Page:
AALL Spectrum

AALL Spectrum / January/February 2018 / Volume 22, Number 3

AALL Spectrum / Published by American Association of Law Libraries

Issue link: https://epubs.aallnet.org/i/915318

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Page 53 of 59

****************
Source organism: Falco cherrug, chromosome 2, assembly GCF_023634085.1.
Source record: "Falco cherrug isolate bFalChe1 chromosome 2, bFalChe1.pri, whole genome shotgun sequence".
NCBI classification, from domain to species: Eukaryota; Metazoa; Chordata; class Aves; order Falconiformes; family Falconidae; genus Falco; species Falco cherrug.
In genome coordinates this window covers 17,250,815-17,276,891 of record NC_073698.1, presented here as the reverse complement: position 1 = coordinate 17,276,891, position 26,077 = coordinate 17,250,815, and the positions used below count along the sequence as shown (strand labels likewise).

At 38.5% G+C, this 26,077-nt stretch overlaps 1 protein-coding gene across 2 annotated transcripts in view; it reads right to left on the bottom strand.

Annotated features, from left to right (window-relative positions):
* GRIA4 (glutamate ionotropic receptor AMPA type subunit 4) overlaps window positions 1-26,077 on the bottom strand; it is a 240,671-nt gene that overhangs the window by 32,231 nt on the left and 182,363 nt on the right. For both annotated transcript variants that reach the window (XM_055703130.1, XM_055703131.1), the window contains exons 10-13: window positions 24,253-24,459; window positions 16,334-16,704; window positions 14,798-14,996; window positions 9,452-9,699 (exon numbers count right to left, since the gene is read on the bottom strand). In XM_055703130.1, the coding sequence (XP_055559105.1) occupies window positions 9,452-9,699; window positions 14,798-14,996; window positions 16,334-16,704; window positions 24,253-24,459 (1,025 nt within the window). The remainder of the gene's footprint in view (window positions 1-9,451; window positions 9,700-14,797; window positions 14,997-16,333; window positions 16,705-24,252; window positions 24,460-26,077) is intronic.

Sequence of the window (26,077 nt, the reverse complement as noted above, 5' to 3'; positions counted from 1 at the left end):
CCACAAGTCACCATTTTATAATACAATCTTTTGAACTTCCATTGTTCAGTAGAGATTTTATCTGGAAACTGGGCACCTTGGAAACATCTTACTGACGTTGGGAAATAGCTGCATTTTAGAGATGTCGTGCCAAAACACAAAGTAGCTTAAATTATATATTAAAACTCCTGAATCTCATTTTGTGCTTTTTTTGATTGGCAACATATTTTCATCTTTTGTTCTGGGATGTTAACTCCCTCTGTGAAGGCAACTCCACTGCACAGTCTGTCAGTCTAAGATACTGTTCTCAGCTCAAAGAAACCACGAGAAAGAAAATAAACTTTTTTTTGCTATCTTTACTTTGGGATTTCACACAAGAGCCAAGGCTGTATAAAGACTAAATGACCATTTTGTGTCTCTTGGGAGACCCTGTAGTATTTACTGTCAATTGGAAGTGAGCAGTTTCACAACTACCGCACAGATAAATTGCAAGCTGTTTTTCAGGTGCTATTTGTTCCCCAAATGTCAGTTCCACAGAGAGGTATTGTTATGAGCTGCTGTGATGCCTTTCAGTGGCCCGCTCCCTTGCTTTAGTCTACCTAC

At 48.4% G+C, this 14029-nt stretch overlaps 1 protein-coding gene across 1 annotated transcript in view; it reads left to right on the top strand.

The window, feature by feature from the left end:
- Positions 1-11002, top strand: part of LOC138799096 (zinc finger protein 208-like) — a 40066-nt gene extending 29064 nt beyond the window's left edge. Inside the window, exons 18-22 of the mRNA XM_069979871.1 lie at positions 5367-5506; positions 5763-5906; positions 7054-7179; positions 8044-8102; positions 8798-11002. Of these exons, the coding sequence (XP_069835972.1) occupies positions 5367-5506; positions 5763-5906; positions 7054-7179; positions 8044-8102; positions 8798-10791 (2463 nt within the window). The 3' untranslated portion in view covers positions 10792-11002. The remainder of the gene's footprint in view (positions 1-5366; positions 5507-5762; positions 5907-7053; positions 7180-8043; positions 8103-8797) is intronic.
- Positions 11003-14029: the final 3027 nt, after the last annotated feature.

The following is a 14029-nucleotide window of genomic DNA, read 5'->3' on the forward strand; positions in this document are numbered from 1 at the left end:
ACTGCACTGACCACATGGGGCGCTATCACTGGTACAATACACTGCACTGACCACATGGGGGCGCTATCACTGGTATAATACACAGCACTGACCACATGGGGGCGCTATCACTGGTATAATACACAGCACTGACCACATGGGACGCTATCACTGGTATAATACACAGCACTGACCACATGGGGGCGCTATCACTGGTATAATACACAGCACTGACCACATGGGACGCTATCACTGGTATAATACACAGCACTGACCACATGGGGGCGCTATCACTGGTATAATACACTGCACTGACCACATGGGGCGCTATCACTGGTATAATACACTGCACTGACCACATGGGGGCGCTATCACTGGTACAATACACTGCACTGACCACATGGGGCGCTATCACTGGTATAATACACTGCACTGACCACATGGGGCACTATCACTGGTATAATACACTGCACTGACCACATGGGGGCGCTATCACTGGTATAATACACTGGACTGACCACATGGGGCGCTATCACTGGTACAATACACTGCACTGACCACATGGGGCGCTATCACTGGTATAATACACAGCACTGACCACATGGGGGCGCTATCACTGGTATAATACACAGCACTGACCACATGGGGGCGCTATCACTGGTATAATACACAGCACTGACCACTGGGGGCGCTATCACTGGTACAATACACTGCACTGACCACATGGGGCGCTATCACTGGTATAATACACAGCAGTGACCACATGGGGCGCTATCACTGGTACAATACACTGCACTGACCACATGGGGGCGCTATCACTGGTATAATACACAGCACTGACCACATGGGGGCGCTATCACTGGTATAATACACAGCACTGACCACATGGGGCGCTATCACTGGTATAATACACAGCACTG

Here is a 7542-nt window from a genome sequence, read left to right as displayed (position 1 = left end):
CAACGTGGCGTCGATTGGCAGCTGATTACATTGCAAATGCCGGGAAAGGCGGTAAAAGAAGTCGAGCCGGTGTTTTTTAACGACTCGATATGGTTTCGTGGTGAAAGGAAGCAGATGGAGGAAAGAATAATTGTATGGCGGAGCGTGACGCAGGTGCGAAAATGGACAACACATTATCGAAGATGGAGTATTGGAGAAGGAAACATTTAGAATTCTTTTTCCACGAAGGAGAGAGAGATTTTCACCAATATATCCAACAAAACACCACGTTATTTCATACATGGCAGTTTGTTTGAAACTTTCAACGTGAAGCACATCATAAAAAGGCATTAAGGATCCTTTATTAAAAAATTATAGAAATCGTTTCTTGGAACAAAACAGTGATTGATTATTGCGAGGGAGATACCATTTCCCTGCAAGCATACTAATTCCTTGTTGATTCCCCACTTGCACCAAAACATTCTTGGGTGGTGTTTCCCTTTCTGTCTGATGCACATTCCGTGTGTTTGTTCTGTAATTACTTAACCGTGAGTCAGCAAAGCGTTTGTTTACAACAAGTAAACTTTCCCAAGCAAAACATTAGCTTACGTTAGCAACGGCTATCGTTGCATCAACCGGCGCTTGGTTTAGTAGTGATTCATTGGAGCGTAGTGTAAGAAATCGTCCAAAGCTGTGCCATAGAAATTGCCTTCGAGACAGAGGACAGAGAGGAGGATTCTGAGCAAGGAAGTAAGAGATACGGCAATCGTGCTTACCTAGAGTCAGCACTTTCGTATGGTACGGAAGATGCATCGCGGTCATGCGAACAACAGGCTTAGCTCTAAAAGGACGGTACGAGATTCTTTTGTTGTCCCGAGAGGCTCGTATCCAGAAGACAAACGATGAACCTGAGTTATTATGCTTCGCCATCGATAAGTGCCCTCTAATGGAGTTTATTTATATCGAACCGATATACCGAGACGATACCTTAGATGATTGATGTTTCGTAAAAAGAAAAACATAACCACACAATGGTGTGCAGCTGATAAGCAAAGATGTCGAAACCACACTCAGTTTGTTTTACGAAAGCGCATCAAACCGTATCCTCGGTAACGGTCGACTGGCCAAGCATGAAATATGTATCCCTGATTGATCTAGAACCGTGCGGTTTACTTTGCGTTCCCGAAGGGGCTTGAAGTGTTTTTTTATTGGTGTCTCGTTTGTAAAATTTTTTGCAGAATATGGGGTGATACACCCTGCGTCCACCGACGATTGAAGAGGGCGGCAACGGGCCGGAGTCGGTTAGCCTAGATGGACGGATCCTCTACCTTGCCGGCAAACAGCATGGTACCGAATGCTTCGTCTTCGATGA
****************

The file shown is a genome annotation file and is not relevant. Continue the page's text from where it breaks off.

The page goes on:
52 AALL SPECTRUM | WWW.AALLNET.ORG BUSINESS EDGE one would ever nd a piece of informa- tion. Now that we use PDFs, you're able to do full-text searches. ere are dier- ent things we can do to help you. How did technology alter the format you use to share the information? When we started our online products, we didn't have PDFs. e idea was just to give you a searchable index to nd microche. We launched our rst online product with PDFs, our U.S. Serial Set Digital Collection 1789-1969, in January 2004. e plant that made our microche had to transition to be a company that could make PDFs. From that point on, we embarked on a plan to digitize all of our content and make it available as separate products organized by type and date range. What inspired Legislative Insight's launch? We wanted to take advantage of the things you could do that you couldn't have done in previous times, as far as searching and working with content. Legislative Insight just started by talking to people. We went to law schools in our area and I would ask them, "What is your process for doing research your professor wants you to do for legislative history?" Aer we went to enough places around here, we started Image © iStock.com/Tonefotografia/OGphoto holding focus groups at the American Association of Law Libraries (AALL) Annual Meeting. Who uses the product? We have some local public library customers and we have federal agency customers and courts, but the big group we work with is law and main cam- pus libraries at higher-level academic institutions that have serious research programs. ere are some customers in Canada; but the Insight products were designed with the U.S. academic market in mind. Schools can subscribe campus-wide or buy a perpetual access license where we host it, and they pay a hosting fee every year. ere's a cap on how much the fee is, so for many law schools that have a lot of content, they can get new products without paying a fee. If a law rm was already a customer, we can sell it to them, per the agreement from LexisNexis's sale of our company to ProQuest. We can't sell Legislative Insight to most. In 2020, we will be able to compete for the law rm market. How do law librarians tend to use Legislative Insight? A lot of librarians do research for pro- fessors—they'll have a research project a professor might have asked a student to do, or a librarian does research for the professor. Many law school librarians actually do research or work with students who are doing research, so it's a little dif- ferent than the main campus librarian who is pointing things out to students and showing them how to use it. But in some schools, the main campus subject specialist does work closely with stu- dents once they declare a major. How did you decide what components to include in Legislative Insight? e big thing is on the compilation page, you can do a search within the results. e default page is organized by document type and category to try to give the novice student a way of getting a handle on what's in the legislative his- tory. But you can switch it to a chrono- logical display, and reverse the dates backward or forward. It's color-coded, so the results jump out at you by publi- cation type. ere are some other features people requested that have to do with teach- ing. A historical context element gives you access to the source documents for each year. We try to tell you what the economy was like; whether the country was at peace or war; any constitutional amendments; what the main Supreme Supreme Court Insight features a recently launched Certiorari Denied tool, which lets users search for both cases heard and cases denied, or just cases that have been heard or denied.

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